Saturday, December 29, 2007

There's No Holiday From War

December 28, 2007
Ken Bode

For the holiday season, the American media suspended most of the bad news from the wars in Iraq and Afghanistan. Instead, we're given reports on refugees returning, Christmas at Camp Liberty and Baghdad churches crowded for the holiday. In the presidential campaign, the candidates in both parties now tailor their themes to new polls showing that immigration, health care, taxes, foreclosures, even toys from China top the public's concerns. America seems ready to give the war in Iraq a rest.

John Rutherford toils in a different precinct. Rutherford is a Vietnam vet, wounded in that war and decorated for his service. Now he is an NBC News producer who writes a blog each Friday on, in which he tracks the casualties still rolling in from the war in Iraq. After his regular reporting duties for the network, Rutherford examines official reports from the Pentagon and scours hometown newspaper accounts about soldiers who have died in the war to build profiles for his blog, which is called "Fallen But Not Forgotten."

Last week he reported on Army Spc. Jonathan Lahmann, 21, of Richmond, Ind., who was killed 15 days before Christmas in a roadside bombing in Bayji, Iraq. Among other things, back home Lahmann mowed his neighbor's lawn. Little details enrich Rutherford's reviews. The dead are mostly young. This one loved skateboarding and paint ball; another loved to hunt and fish; one dreamed of pitching for the St. Louis Cardinals.

Rutherford reported on Army Staff Sgt. Michael Gabel, from Crawley, La., who once told a newspaper that some guys think that being in Iraq is like sitting at a PlayStation, only for real. "But the thing about a PlayStation is, when you die, you can hit the reset button," Gabel said. Sgt. Gabel died on Dec. 12, in the lead vehicle of a convoy, when a roadside bomb exploded, destroying his truck.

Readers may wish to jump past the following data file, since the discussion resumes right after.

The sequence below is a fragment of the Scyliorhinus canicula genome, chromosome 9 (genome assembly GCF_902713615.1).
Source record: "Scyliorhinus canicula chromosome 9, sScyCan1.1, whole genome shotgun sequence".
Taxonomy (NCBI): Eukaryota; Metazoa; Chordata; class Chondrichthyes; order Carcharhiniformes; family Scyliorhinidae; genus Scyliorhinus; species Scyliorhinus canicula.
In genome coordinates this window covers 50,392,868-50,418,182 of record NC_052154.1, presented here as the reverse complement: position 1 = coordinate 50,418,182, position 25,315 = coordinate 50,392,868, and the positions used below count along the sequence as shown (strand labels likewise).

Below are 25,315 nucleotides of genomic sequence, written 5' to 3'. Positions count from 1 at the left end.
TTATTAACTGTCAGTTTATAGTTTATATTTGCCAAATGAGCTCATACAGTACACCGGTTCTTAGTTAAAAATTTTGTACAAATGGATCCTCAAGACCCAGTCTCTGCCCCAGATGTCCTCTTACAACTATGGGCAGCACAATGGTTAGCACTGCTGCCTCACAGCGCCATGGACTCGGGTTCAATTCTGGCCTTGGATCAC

A year ago this Christmas, support for the war was so low that President Bush finally said he would seek a new Iraq plan. At that time, 21 percent approved of the way he was handling the war. The last time he had majority support was just at the turn of the year in 2004.
Reports on the changed security situation in Iraq may have driven the war out of the headlines and off the top of the presidential candidates' campaign agendas, but there is much to remember and think about as we turn our calendars to 2008.

Our Army is suffering. When the scandals erupted at Walter Reed, more than 50,000 soldiers had returned from Iraq with serious injuries. It wasn't until March of this year that President Bush bestirred himself even to name a bipartisan commission to look into the problems of military and veterans hospitals. Five years into this war, he has used his bully pulpit to advertise his concern but none of his political capital to fix the problem.

Recruitment to the all-volunteer army is a constant problem. The Army is offering bonuses of $20,000 to enlist, $35,000 and higher for junior officers to re-up, and still it is hemorrhaging captains. It is accepting more recruits without high school diplomas, and more with waivers for criminal offenses.

The war may be going well in the American media, but nearly 5,000 American soldiers defected in 2007, a 42 percent increase from 2006. Then there is the stress on soldiers and their families. Increasing combat tours to 15 months, and then repeating them two and three times, has caused a serious lapse in morale, especially in the lower ranks.

National Public Radio recently reported on Pentagon statistics showing that among those in their third deployment, only 15 percent say their morale is high. One-third of privates and corporals say they intend to divorce.

Soldiers with mental health problems are often considered by their superiors to be laggards, and reports abound of the Army ignoring and punishing the mental anguish that comes with extended combat tours. Returning veterans with post-traumatic stress syndrome are underserved and often forgotten.

This week, NBC's Rutherford reported that Army Sgt. Austin Pratt, 22, of Cadet, Mo., died in a noncombat incident. The Army assured his family that Pratt did not take his own life. But many have, and many others think about it. Suicide is on the rise, to the point that the Army is now sending suicide prevention teams to Iraq.

It is a troubled Army that celebrated Christmas at Camp Liberty. John Rutherford helps us remember. Mr Bode, a former senior political analyst for CNN, is the Pulliam professor of journalism at DePauw University.

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